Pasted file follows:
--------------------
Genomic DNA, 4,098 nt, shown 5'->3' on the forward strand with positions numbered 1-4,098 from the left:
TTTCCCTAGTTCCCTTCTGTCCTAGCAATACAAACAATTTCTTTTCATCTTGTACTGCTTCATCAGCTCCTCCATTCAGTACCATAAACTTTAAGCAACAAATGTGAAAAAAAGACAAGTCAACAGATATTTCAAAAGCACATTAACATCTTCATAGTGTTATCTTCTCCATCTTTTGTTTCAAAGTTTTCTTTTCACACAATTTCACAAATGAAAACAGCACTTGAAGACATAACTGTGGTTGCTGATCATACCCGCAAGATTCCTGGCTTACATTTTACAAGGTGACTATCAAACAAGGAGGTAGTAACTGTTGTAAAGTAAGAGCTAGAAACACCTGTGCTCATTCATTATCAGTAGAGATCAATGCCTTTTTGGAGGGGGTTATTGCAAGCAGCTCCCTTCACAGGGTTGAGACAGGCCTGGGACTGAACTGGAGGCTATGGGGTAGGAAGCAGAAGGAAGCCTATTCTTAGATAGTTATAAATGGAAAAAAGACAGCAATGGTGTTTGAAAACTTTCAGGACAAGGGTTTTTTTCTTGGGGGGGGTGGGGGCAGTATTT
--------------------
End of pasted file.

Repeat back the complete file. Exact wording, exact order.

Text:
Genomic DNA, 4,098 nt, shown 5'->3' on the forward strand with positions numbered 1-4,098 from the left:
TTTCCCTAGTTCCCTTCTGTCCTAGCAATACAAACAATTTCTTTTCATCTTGTACTGCTTCATCAGCTCCTCCATTCAGTACCATAAACTTTAAGCAACAAATGTGAAAAAAAGACAAGTCAACAGATATTTCAAAAGCACATTAACATCTTCATAGTGTTATCTTCTCCATCTTTTGTTTCAAAGTTTTCTTTTCACACAATTTCACAAATGAAAACAGCACTTGAAGACATAACTGTGGTTGCTGATCATACCCGCAAGATTCCTGGCTTACATTTTACAAGGTGACTATCAAACAAGGAGGTAGTAACTGTTGTAAAGTAAGAGCTAGAAACACCTGTGCTCATTCATTATCAGTAGAGATCAATGCCTTTTTGGAGGGGGTTATTGCAAGCAGCTCCCTTCACAGGGTTGAGACAGGCCTGGGACTGAACTGGAGGCTATGGGGTAGGAAGCAGAAGGAAGCCTATTCTTAGATAGTTATAAATGGAAAAAAGACAGCAATGGTGTTTGAAAACTTTCAGGACAAGGGTTTTTTTCTTGGGGGGGGTGGGGGCAGTATTT